In late November and early December of last year, some 195 national delegations met in Durban, South Africa, for the 17th Conference of the Parties (COP-17) of the United Nations Framework Convention on Climate Change (UNFCCC), the latest in a series of international negotiations intended to address the threat of global climate change due to increased concentrations of carbon dioxide and other greenhouse gases (GHSs) in the atmosphere, largely a consequence of the worldwide combustion of fossil fuels, as well as ongoing deforestation. Any assessment of the Durban climate negotiations needs to take note of the three major outcomes from the negotiations: (1) elaboration on several components of the Cancun Agreements; (2) a second five-year commitment period for the Kyoto Protocol; and (3) a non-binding agreement to reach an agreement by 2015 that will bring all countries under the same legal regime by 2020. This package–in total–represents something of a “half-full glass of water,” that is, an outcome that can be judged successful or not, depending upon one’s perspective. But an unambiguous outcome of the Durban talks is the fact that third element–the “Durban Platform for Enhanced Action”–has opened an important window. To explain why I say this requires a brief review of some key points from twenty years of history of international climate negotiations.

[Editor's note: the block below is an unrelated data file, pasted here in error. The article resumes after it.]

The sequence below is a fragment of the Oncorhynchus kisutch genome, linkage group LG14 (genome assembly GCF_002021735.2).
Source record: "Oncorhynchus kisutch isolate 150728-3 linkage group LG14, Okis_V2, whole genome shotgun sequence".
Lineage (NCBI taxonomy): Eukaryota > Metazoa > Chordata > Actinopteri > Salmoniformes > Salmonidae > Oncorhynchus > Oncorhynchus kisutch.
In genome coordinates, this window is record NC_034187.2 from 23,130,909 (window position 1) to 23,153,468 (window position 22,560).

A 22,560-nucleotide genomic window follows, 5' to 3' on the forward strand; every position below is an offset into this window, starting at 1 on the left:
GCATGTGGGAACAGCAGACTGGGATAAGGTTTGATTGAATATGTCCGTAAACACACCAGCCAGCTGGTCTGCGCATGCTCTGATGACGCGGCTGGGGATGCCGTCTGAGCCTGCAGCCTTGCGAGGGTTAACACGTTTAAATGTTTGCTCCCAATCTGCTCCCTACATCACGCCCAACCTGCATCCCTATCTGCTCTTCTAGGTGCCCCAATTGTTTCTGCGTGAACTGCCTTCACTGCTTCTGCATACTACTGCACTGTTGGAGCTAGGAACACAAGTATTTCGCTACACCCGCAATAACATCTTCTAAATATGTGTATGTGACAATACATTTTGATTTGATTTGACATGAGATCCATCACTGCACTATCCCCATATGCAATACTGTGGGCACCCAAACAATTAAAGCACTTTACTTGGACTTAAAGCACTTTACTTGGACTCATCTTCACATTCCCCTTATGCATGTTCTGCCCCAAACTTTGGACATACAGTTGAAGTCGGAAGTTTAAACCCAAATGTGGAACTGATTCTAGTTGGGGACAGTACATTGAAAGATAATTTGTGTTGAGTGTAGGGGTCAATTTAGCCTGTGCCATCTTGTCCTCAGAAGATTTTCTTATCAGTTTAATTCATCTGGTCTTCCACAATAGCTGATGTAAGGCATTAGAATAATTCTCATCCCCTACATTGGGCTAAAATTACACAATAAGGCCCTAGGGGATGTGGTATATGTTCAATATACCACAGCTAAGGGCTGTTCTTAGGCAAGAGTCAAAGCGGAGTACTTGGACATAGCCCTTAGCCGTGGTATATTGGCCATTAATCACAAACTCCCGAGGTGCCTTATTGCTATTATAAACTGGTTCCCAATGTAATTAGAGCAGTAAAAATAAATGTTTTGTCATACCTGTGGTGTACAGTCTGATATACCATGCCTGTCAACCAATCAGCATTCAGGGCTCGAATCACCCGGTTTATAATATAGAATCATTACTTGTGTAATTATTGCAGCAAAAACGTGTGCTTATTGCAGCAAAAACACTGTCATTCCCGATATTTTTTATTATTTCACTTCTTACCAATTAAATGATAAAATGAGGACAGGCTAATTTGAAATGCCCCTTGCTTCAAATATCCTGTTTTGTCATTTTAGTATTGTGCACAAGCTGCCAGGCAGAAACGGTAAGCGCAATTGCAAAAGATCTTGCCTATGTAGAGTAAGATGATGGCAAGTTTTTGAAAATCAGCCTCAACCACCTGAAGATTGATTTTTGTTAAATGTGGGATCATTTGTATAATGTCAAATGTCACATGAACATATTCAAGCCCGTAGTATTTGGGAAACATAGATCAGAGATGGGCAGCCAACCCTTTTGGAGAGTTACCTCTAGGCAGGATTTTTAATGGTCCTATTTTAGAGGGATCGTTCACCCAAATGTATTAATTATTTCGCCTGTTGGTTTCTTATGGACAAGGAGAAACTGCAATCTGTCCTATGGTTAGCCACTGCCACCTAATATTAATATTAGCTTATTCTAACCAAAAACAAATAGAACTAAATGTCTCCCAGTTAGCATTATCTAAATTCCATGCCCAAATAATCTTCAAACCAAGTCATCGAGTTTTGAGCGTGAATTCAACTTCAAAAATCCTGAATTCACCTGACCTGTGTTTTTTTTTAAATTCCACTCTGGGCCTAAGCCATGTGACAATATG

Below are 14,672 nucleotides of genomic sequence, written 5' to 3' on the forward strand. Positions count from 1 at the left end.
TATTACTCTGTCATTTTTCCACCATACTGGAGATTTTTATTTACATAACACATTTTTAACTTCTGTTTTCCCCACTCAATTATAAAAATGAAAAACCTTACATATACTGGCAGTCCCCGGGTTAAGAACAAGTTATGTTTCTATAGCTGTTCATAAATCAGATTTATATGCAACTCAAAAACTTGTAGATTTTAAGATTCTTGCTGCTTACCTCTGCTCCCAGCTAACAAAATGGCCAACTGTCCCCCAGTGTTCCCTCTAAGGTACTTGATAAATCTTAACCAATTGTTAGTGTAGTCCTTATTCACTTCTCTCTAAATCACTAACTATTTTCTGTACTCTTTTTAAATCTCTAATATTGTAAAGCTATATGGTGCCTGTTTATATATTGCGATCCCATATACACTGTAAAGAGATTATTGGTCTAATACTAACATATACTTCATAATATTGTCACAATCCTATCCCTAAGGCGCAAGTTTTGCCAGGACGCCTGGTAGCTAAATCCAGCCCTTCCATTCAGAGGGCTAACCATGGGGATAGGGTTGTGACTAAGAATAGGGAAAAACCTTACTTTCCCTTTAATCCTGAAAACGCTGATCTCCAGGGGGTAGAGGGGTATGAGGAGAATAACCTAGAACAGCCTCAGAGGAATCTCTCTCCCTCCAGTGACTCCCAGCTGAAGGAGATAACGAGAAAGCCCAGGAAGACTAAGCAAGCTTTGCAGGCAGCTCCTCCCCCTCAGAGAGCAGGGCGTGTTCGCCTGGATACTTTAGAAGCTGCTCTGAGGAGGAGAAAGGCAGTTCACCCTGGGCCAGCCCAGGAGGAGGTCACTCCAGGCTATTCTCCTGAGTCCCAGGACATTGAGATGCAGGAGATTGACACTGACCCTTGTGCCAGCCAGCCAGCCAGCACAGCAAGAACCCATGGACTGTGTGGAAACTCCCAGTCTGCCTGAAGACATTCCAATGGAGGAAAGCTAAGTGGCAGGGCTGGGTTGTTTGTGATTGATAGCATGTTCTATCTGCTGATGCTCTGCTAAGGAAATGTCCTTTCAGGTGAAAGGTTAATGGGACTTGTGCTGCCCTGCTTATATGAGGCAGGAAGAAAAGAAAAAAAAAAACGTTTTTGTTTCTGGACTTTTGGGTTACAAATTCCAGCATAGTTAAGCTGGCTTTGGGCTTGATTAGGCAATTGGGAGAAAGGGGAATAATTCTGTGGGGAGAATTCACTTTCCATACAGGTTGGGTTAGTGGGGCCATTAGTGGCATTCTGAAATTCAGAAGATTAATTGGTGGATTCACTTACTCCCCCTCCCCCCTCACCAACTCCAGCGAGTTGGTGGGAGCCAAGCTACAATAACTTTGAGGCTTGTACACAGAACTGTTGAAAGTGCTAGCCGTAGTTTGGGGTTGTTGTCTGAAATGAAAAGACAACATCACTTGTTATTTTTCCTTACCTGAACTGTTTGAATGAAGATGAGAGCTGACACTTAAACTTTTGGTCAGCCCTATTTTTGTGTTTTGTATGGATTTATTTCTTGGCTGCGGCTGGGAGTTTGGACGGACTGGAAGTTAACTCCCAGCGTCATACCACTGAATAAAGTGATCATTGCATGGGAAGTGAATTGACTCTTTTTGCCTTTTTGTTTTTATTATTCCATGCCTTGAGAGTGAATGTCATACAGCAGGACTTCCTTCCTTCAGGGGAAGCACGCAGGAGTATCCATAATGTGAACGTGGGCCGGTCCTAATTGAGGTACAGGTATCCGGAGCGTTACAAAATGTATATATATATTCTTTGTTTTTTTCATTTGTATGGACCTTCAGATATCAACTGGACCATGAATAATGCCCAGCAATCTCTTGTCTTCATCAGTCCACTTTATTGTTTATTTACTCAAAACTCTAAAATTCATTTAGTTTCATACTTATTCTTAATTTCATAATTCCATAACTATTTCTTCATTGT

Stavins, Robert N. "International Climate Policy: The Durban Platform Opens a Window." Oxford University Press’s Blog, January 24, 2012.